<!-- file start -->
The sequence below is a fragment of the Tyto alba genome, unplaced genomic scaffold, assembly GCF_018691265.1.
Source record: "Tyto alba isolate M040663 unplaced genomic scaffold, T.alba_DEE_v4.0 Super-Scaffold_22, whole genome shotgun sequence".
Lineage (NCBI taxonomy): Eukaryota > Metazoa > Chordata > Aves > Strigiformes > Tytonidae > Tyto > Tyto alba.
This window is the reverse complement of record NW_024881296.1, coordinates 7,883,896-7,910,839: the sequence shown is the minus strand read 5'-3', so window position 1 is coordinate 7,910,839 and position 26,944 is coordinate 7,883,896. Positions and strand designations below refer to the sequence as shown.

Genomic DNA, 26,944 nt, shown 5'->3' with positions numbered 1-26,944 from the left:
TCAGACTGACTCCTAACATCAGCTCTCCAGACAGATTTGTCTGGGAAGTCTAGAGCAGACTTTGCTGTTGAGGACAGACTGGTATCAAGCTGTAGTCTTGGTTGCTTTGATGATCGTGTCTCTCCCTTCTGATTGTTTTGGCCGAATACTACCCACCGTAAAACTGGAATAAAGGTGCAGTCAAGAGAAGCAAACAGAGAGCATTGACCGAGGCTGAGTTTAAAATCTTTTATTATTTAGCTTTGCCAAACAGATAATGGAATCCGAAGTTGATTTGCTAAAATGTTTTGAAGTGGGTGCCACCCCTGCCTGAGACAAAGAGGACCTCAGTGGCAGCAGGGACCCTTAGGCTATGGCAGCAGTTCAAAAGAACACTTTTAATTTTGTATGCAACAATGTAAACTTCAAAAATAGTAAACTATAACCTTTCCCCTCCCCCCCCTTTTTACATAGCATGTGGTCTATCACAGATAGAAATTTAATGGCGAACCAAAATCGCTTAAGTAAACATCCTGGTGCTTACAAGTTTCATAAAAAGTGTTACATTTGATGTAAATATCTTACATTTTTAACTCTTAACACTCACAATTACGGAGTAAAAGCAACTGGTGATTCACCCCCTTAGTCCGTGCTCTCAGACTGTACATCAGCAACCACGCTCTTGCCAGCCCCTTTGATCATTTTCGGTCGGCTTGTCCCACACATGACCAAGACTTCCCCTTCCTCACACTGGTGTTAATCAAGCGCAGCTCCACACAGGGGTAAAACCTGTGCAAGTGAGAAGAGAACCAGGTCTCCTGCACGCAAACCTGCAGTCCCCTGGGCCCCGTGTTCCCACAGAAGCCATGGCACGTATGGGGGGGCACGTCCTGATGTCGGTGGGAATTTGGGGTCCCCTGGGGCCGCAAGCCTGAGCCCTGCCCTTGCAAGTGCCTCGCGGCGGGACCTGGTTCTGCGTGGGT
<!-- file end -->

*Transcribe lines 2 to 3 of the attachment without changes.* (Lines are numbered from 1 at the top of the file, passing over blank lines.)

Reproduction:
Source record: "Tyto alba isolate M040663 unplaced genomic scaffold, T.alba_DEE_v4.0 Super-Scaffold_22, whole genome shotgun sequence".
Lineage (NCBI taxonomy): Eukaryota > Metazoa > Chordata > Aves > Strigiformes > Tytonidae > Tyto > Tyto alba.